CMS Withdraws Proposed Compliance Reporting Rule

On October 3, 2017, the U.S. Department of Health and Human Services (HHS) published a withdrawal notice for a proposed rule currently in the Federal Register. The proposed rule, found at 79 FR 298 and titled “Administrative Simplification: Certification of Compliance for Health Plans,” has been on the Federal Register since January 2014.

Had the proposed rule been put into full effect, it would have required controlling health plans (CHPs) to submit certain information and documentation to demonstrate compliance with HIPAA and its accompanying standards and operating rules for three specific types of electronic transactions: eligibility/benefit inquiry and response; health care claim status; and health care electronic funds transfer and remittance advice. The proposed rule also would have established penalty fees for any CHP that failed to comply with the certification of compliance requirements. Although health plans must still comply with all other HIPAA-mandated rules for electronic transactions, the withdrawal of the proposed rule means that health plans will not have to certify their compliance in the ways outlined by the proposed rule.

The withdrawal notice goes on to state that HHS received approximately 72 public comments in response to the posting of the proposed rule on the Federal Register, and in light of the issues raised in those public comments, HHS felt it was best to withdraw the proposed rule in order to re-examine those issues and “explore options and alternatives to comply with statutory requirements.” While noting that HHS has established regulations pertaining to compliance with and enforcement of HIPAA’s Administrative Simplification standards and operating rules, the withdrawal notice stresses that the withdrawal of this specific proposed rule does not remove or change any of the other requirements for covered entities to comply with the regulations codified at 45 C.F.R. Parts 160 and 162.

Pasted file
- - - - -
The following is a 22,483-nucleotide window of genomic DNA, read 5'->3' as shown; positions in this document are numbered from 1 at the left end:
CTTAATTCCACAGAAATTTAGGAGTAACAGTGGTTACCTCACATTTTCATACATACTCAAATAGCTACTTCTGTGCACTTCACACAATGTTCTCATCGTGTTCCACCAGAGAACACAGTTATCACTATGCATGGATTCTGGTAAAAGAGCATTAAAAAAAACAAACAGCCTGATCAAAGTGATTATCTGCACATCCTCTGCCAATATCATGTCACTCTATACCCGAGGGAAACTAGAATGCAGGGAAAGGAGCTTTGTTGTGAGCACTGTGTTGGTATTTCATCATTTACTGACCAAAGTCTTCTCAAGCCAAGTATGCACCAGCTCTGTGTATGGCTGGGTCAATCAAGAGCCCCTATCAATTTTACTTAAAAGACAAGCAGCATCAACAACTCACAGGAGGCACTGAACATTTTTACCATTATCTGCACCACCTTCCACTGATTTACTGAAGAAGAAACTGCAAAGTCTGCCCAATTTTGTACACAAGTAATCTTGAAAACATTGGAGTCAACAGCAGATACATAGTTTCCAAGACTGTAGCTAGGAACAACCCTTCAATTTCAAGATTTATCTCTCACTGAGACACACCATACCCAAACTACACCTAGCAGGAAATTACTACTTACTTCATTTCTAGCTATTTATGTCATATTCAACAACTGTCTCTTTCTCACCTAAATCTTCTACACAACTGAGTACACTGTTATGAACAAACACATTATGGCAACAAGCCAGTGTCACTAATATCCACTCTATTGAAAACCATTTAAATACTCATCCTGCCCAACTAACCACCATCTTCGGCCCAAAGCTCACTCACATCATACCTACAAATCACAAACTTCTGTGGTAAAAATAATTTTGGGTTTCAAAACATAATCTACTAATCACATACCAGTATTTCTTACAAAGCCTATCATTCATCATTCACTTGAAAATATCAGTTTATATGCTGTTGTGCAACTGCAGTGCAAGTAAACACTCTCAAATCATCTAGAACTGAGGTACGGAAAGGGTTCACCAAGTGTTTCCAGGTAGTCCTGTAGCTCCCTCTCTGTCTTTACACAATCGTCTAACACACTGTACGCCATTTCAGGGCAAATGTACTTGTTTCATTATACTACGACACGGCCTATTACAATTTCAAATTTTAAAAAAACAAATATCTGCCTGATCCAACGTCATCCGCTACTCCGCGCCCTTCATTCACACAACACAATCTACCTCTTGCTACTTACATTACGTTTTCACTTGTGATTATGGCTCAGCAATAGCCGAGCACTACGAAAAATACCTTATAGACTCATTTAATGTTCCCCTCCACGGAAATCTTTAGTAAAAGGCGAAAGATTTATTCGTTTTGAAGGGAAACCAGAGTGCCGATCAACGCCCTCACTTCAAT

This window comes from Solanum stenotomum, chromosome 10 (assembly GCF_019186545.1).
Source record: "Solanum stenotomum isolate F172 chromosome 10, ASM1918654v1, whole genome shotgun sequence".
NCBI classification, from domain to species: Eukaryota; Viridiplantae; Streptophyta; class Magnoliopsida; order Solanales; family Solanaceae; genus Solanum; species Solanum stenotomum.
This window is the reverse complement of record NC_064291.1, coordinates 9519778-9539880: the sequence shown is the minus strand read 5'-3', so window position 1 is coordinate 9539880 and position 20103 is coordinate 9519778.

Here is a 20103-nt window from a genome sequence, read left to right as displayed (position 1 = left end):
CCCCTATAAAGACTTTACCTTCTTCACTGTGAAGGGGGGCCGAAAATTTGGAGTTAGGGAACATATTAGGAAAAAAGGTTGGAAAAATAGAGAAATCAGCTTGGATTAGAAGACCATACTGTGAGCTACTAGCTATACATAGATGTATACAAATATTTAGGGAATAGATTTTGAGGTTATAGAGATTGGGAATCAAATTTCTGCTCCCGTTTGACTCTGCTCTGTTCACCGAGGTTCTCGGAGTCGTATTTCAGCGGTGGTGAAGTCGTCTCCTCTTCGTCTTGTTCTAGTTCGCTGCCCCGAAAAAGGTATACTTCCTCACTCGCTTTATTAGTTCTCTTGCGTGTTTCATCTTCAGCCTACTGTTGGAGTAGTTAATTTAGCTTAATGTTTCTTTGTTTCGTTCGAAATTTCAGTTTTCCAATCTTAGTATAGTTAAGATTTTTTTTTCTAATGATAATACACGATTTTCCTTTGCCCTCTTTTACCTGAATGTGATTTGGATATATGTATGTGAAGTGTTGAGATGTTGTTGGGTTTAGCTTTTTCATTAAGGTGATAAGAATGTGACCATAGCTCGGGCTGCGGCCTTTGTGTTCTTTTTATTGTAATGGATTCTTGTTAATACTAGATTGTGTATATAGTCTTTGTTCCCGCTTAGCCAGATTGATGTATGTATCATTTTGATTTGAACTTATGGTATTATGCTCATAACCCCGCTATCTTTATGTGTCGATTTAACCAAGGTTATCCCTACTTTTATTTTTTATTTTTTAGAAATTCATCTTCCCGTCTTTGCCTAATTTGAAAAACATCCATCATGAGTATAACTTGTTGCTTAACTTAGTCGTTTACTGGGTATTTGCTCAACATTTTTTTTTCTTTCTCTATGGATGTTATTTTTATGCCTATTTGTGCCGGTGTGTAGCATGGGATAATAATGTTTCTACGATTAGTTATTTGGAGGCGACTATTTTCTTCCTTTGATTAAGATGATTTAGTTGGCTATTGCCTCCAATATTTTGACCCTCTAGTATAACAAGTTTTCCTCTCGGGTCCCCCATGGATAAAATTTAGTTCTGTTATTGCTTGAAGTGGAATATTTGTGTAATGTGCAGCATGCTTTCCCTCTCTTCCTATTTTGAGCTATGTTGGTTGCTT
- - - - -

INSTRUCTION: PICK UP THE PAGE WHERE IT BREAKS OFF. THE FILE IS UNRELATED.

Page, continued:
A withdrawal notice such as this may seem confusing to some, as it effects only a small part of HIPAA and only a small fraction of the entities that must comply with HIPAA. Those that would have been effected by this proposed rule should stay cognizant of any new proposed rules that may take 79 FR 298’s place. Furthermore, those entities that would have been affected under the proposed rule must be familiar with and able to differentiate between those HIPAA regulations they still must comply with, and those that they do not until a new rule is put into place. This highlights the importance of knowing which regulations apply to an entity, and staying abreast of changes in the law. HIPAA compliance is a complex and ongoing process, and is best navigated under the guidance and advisement of an experienced healthcare attorney.

The withdrawal notice can be found here: Withdrawal Notice